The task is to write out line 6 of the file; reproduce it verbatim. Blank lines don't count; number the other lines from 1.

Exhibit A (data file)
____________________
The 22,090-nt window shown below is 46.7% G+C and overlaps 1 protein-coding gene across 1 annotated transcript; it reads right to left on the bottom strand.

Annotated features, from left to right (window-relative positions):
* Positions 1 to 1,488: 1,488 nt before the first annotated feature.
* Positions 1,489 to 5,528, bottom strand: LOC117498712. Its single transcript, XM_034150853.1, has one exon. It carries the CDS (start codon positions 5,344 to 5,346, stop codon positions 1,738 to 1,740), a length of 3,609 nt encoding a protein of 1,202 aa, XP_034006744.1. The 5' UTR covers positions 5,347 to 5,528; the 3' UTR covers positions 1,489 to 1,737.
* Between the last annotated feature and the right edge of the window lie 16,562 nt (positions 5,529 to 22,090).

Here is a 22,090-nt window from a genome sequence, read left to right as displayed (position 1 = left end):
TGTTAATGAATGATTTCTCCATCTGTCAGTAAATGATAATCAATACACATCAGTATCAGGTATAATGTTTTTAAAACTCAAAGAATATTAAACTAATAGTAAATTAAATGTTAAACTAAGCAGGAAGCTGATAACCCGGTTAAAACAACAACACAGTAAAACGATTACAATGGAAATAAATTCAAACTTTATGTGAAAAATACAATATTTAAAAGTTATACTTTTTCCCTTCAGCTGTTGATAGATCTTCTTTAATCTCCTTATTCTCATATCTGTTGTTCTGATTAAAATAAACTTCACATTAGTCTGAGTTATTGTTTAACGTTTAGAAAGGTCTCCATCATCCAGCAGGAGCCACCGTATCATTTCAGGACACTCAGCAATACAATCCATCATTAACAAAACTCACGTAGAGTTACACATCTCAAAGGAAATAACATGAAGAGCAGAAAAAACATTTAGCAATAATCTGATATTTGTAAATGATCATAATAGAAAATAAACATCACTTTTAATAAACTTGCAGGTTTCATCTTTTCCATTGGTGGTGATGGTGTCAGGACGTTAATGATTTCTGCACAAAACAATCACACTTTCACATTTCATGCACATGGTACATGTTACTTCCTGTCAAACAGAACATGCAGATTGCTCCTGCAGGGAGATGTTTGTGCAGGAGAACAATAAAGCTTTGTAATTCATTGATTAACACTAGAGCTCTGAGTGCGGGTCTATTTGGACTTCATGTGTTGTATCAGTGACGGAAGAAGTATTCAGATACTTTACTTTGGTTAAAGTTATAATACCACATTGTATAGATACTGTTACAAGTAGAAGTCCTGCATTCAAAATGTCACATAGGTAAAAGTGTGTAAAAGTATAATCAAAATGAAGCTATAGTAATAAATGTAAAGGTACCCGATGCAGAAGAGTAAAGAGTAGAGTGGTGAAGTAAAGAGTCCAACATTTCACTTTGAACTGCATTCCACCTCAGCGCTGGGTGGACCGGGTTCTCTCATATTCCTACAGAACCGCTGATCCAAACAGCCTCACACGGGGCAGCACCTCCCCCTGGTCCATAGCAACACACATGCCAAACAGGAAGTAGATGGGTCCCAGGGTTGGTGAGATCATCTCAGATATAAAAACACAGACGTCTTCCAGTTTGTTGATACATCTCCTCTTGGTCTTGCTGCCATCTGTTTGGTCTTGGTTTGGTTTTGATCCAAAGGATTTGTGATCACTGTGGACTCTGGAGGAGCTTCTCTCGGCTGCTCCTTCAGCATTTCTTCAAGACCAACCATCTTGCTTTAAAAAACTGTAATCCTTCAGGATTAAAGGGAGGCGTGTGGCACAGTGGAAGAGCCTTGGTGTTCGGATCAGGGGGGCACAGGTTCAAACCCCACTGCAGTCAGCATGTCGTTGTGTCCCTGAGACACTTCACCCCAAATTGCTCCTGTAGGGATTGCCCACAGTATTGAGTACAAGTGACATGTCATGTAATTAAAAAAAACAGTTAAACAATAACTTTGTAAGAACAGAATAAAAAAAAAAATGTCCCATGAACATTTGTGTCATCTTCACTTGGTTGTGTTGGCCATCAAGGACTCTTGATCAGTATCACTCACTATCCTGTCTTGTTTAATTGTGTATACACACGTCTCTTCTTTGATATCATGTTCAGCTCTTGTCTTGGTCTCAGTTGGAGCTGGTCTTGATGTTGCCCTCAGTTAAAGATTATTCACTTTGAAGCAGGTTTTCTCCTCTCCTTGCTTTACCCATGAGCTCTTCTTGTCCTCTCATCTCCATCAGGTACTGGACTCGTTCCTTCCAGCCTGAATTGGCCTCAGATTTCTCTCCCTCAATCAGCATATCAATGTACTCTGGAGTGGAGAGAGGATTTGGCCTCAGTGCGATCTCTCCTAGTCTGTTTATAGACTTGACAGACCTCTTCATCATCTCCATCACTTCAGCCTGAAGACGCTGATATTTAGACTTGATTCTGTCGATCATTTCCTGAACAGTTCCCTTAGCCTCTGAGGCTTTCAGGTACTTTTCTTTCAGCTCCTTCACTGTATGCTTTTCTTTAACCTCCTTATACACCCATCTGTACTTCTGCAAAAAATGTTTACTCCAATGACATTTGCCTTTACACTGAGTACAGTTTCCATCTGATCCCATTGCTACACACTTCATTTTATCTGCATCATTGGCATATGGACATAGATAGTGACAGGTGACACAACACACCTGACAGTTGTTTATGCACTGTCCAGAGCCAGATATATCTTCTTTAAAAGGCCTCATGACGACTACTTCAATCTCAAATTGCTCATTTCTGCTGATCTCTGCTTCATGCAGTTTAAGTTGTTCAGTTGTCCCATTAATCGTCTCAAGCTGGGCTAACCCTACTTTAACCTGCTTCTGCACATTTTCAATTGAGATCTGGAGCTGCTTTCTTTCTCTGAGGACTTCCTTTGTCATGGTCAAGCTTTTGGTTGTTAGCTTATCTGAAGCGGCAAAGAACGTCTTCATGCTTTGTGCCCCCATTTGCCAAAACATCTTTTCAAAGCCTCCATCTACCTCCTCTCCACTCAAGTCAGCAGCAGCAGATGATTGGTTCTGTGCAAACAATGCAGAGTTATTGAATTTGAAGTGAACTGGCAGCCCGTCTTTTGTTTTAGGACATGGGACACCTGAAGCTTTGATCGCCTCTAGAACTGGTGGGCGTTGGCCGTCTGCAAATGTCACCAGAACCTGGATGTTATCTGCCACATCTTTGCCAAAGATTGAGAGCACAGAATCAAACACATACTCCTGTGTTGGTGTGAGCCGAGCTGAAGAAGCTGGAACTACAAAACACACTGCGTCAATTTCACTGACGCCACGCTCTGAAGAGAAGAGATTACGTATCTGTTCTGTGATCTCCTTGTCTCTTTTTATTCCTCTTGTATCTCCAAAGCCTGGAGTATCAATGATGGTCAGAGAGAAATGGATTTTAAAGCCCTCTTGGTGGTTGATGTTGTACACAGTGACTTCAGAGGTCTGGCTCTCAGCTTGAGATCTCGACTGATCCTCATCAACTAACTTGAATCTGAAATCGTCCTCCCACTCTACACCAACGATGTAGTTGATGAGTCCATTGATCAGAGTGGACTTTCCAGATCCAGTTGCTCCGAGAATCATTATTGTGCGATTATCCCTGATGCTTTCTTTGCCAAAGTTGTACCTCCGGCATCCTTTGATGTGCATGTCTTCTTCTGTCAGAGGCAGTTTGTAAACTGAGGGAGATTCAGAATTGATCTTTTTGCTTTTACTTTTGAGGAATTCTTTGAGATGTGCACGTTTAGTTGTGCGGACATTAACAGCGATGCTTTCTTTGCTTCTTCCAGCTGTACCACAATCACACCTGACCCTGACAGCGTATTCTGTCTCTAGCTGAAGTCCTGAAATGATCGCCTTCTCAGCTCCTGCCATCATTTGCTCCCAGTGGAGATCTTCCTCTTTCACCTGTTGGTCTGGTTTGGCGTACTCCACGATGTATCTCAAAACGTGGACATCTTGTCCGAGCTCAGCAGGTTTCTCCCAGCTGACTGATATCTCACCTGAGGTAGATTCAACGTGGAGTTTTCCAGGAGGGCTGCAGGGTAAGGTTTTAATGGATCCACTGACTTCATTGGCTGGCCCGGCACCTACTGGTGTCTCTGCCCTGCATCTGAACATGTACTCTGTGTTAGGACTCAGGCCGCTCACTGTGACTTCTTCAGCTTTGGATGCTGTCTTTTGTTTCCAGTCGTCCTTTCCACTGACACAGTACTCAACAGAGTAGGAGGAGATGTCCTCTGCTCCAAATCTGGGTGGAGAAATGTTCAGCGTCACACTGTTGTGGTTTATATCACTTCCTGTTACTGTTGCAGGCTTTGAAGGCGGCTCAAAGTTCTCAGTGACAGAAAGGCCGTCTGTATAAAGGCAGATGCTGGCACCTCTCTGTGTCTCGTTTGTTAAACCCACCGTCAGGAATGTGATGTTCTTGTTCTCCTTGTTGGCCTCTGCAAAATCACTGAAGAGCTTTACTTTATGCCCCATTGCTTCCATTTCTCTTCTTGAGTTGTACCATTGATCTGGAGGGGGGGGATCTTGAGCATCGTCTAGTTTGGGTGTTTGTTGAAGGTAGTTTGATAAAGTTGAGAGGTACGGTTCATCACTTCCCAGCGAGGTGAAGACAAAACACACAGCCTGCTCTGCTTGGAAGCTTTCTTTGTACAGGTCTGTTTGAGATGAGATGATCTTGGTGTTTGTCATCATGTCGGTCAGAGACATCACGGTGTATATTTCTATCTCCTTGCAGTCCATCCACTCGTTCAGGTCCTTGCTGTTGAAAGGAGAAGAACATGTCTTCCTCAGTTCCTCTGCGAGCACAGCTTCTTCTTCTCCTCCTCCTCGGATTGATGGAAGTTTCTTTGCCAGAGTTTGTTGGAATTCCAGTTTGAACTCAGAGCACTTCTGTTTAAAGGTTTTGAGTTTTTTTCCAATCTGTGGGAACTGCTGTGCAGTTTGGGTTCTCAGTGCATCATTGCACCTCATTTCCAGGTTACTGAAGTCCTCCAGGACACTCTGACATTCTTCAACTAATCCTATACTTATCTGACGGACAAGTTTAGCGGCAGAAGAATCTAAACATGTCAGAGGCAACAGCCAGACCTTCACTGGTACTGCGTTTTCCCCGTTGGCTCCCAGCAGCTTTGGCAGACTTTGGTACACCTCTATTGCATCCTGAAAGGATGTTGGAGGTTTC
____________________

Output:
Here is a 22,090-nt window from a genome sequence, read left to right as displayed (position 1 = left end):